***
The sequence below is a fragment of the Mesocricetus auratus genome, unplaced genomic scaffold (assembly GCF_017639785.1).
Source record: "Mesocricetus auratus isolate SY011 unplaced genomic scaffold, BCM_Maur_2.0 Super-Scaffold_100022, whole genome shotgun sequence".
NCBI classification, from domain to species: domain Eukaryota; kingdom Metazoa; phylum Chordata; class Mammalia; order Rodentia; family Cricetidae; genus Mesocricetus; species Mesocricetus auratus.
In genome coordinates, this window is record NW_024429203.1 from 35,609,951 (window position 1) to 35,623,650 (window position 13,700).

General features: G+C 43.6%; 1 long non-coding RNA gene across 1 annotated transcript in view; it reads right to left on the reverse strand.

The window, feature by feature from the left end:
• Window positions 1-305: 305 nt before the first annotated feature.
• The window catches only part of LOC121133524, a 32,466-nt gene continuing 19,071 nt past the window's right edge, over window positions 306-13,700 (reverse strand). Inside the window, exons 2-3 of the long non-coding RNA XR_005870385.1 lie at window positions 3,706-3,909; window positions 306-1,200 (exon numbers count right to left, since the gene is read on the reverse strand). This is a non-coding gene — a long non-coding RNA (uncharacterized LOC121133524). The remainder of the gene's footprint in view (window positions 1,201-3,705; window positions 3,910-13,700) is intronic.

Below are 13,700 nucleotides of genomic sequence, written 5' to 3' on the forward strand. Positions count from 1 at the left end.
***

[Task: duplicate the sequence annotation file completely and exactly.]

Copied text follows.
The sequence below is a fragment of the Mesocricetus auratus genome, unplaced genomic scaffold (assembly GCF_017639785.1).
Source record: "Mesocricetus auratus isolate SY011 unplaced genomic scaffold, BCM_Maur_2.0 Super-Scaffold_100022, whole genome shotgun sequence".
NCBI classification, from domain to species: domain Eukaryota; kingdom Metazoa; phylum Chordata; class Mammalia; order Rodentia; family Cricetidae; genus Mesocricetus; species Mesocricetus auratus.
In genome coordinates, this window is record NW_024429203.1 from 35,609,951 (window position 1) to 35,623,650 (window position 13,700).

General features: G+C 43.6%; 1 long non-coding RNA gene across 1 annotated transcript in view; it reads right to left on the reverse strand.

The window, feature by feature from the left end:
• Window positions 1-305: 305 nt before the first annotated feature.
• The window catches only part of LOC121133524, a 32,466-nt gene continuing 19,071 nt past the window's right edge, over window positions 306-13,700 (reverse strand). Inside the window, exons 2-3 of the long non-coding RNA XR_005870385.1 lie at window positions 3,706-3,909; window positions 306-1,200 (exon numbers count right to left, since the gene is read on the reverse strand). This is a non-coding gene — a long non-coding RNA (uncharacterized LOC121133524). The remainder of the gene's footprint in view (window positions 1,201-3,705; window positions 3,910-13,700) is intronic.

Below are 13,700 nucleotides of genomic sequence, written 5' to 3' on the forward strand. Positions count from 1 at the left end.